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New technology and new thinking are driving change into RNZN training


How did a 16th century Italian philosopher influence the Navy’s training simulator?

The Royal New Zealand Navy (RNZN) is a traditional organisation that has trained its operations/maintenance engineers in a traditional way. However, new technologies have gradually and dramatically altered Navy operations and maintenance activities.

The combination of technology, lateral thinking and Italian philosophy have become the catalyst for thinking about new ways of training.

At the heart of this story is the MESTE – the Navy’s Marine Engineering Synthetic Training Environment or in layman’s terms – A virtual ship, engineering plant and equipment.

“Simulation in its many forms has been introduced throughout the Navy and the wider NZ Defence Force as a cost effective, safe, repeatable and appropriate way to train our engineering people” said Kevin Heveldt, recently appointed as the Navy’s Simulation Manager.

“Over the last eight years simulation technologies have improved and been embraced organisationally, however, change can be difficult in traditional organisations and even more so in traditional disciplines such as engineering”, said Kevin.

The RNZN uses virtual reality simulators to train a wide range of personnel in activities such as ship handling, fire fighting and damage control and is now exploiting the technology for certifying engineers in control room operation. The range of technologies is increasing as more and more ways of exploiting the technology are found. Uses of simulation range from live training facilities through to virtual reality and even a proposal to use Augmented Reality to support maintenance taskings.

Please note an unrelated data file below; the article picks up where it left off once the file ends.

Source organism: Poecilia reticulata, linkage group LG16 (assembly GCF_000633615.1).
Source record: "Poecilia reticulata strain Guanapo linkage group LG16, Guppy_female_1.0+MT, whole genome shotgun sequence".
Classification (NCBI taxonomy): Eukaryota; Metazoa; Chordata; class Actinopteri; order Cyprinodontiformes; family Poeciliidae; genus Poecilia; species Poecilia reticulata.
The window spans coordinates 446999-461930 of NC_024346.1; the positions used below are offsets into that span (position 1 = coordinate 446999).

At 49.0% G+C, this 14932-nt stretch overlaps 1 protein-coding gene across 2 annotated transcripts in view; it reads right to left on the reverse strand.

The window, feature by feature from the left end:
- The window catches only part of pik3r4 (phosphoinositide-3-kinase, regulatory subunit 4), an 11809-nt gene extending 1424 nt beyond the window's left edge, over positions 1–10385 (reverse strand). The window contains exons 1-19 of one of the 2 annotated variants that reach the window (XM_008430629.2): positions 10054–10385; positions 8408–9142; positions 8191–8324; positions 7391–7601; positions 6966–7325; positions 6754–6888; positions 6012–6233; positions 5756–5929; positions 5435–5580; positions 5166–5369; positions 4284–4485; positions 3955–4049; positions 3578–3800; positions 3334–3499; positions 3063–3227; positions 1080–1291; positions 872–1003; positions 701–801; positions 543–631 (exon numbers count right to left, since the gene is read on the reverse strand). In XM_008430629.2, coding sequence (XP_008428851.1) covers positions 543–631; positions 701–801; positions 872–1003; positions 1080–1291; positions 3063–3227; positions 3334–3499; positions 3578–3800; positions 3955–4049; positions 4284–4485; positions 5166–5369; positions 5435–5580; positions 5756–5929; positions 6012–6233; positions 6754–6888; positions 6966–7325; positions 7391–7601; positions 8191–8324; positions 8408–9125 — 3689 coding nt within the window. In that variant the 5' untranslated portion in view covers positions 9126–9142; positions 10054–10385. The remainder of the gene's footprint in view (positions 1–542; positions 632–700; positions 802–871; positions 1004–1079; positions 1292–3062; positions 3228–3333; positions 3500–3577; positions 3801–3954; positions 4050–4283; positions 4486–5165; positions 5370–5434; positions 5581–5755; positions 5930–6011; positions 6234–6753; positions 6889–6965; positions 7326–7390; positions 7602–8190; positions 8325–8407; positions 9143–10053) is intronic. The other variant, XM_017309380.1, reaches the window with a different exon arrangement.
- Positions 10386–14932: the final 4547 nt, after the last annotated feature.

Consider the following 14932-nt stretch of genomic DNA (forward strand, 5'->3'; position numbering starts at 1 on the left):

Before simulators were introduced personnel were trained on board ships, which reduced their availability for operational taskings and increased maintenance loads. Using simulators, the Navy can train personnel, both individually and in teams; across a wide range of situations from normal procedures to realistic emergencies, without risk to people or ships.

“Challenging scenario are replicated, a wide range of experiences are facilitated, and ship’s teams can be assessed on their training performance individually or as an integrated team,” said Mr Heveldt.

As the senior manager of the Navy’s synthetic training environments, Kevin will present a keynote address at NMEC 2019, ‘Technology in Naval Engineering Training: How Machiavelli and Vygotsky are helping us grow great engineers’.

So, what do a 16th Century Italian Philosopher and a Russian Psychologist have to do with naval simulators?

Well, you will have to turn up to NMEC 2019 to hear this fascinating analysis of the Navy’s simulation progress and look back on how innovative strategies and solutions based on the work of Niccolò Machiavelli and Lev Vygotsky were used to integrate the new technological tools. This presentation will also discuss how, with uptake of simulator technology, the Navy has needed to develop new training methodologies and move to a 21st century version of the master apprentice relationship.

Kevin Heveldt is the Navy’s senior simulation expert. He is responsible for the operation, management and development of opportunities for synthetic training within the RNZN, across the wider pan-NZDF and internationally.

To hear why this new thinking might change how you train your engineers, join us at NMEC 2019 in Rotorua, 12 – 14 November 2019. Registrations are now open, and you can find all the information HERE. We welcome all engineers, asset managers, and project and operational teams.